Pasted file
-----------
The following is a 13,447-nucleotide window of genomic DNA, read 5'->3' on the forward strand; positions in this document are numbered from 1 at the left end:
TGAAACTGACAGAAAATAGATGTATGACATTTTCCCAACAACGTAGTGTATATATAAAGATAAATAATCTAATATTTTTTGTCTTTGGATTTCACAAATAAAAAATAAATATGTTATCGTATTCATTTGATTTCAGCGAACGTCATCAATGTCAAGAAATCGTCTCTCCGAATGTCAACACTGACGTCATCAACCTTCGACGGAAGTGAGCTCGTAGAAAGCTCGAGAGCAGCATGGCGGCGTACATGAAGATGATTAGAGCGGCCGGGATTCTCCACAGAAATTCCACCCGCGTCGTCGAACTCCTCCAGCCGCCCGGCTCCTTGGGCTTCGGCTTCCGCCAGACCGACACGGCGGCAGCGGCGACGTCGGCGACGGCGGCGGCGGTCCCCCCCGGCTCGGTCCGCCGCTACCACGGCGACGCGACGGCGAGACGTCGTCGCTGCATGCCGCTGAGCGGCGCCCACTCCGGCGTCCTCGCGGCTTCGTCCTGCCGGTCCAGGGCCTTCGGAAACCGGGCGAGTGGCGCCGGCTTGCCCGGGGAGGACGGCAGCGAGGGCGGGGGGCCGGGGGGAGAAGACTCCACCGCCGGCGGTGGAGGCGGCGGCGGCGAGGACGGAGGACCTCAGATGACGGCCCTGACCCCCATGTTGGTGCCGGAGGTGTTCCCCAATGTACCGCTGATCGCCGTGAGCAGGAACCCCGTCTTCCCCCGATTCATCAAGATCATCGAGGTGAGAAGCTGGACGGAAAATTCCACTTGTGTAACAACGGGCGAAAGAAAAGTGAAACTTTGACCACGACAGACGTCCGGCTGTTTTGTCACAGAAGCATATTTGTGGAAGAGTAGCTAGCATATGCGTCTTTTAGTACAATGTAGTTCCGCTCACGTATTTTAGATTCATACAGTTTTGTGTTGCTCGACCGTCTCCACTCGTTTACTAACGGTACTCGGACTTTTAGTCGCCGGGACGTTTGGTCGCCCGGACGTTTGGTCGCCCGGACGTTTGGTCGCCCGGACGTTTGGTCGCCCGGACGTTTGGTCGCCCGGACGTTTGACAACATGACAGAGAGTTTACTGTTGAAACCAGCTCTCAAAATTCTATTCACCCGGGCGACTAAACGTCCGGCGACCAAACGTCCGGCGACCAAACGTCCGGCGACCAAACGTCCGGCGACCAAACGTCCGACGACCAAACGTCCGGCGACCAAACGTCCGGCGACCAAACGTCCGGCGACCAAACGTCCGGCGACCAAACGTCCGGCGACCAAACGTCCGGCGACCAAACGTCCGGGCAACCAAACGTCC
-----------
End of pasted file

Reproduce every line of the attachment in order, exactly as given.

The following is a 13,447-nucleotide window of genomic DNA, read 5'->3' on the forward strand; positions in this document are numbered from 1 at the left end:
TGAAACTGACAGAAAATAGATGTATGACATTTTCCCAACAACGTAGTGTATATATAAAGATAAATAATCTAATATTTTTTGTCTTTGGATTTCACAAATAAAAAATAAATATGTTATCGTATTCATTTGATTTCAGCGAACGTCATCAATGTCAAGAAATCGTCTCTCCGAATGTCAACACTGACGTCATCAACCTTCGACGGAAGTGAGCTCGTAGAAAGCTCGAGAGCAGCATGGCGGCGTACATGAAGATGATTAGAGCGGCCGGGATTCTCCACAGAAATTCCACCCGCGTCGTCGAACTCCTCCAGCCGCCCGGCTCCTTGGGCTTCGGCTTCCGCCAGACCGACACGGCGGCAGCGGCGACGTCGGCGACGGCGGCGGCGGTCCCCCCCGGCTCGGTCCGCCGCTACCACGGCGACGCGACGGCGAGACGTCGTCGCTGCATGCCGCTGAGCGGCGCCCACTCCGGCGTCCTCGCGGCTTCGTCCTGCCGGTCCAGGGCCTTCGGAAACCGGGCGAGTGGCGCCGGCTTGCCCGGGGAGGACGGCAGCGAGGGCGGGGGGCCGGGGGGAGAAGACTCCACCGCCGGCGGTGGAGGCGGCGGCGGCGAGGACGGAGGACCTCAGATGACGGCCCTGACCCCCATGTTGGTGCCGGAGGTGTTCCCCAATGTACCGCTGATCGCCGTGAGCAGGAACCCCGTCTTCCCCCGATTCATCAAGATCATCGAGGTGAGAAGCTGGACGGAAAATTCCACTTGTGTAACAACGGGCGAAAGAAAAGTGAAACTTTGACCACGACAGACGTCCGGCTGTTTTGTCACAGAAGCATATTTGTGGAAGAGTAGCTAGCATATGCGTCTTTTAGTACAATGTAGTTCCGCTCACGTATTTTAGATTCATACAGTTTTGTGTTGCTCGACCGTCTCCACTCGTTTACTAACGGTACTCGGACTTTTAGTCGCCGGGACGTTTGGTCGCCCGGACGTTTGGTCGCCCGGACGTTTGGTCGCCCGGACGTTTGGTCGCCCGGACGTTTGGTCGCCCGGACGTTTGACAACATGACAGAGAGTTTACTGTTGAAACCAGCTCTCAAAATTCTATTCACCCGGGCGACTAAACGTCCGGCGACCAAACGTCCGGCGACCAAACGTCCGGCGACCAAACGTCCGGCGACCAAACGTCCGACGACCAAACGTCCGGCGACCAAACGTCCGGCGACCAAACGTCCGGCGACCAAACGTCCGGCGACCAAACGTCCGGCGACCAAACGTCCGGCGACCAAACGTCCGGGCAACCAAACGTCC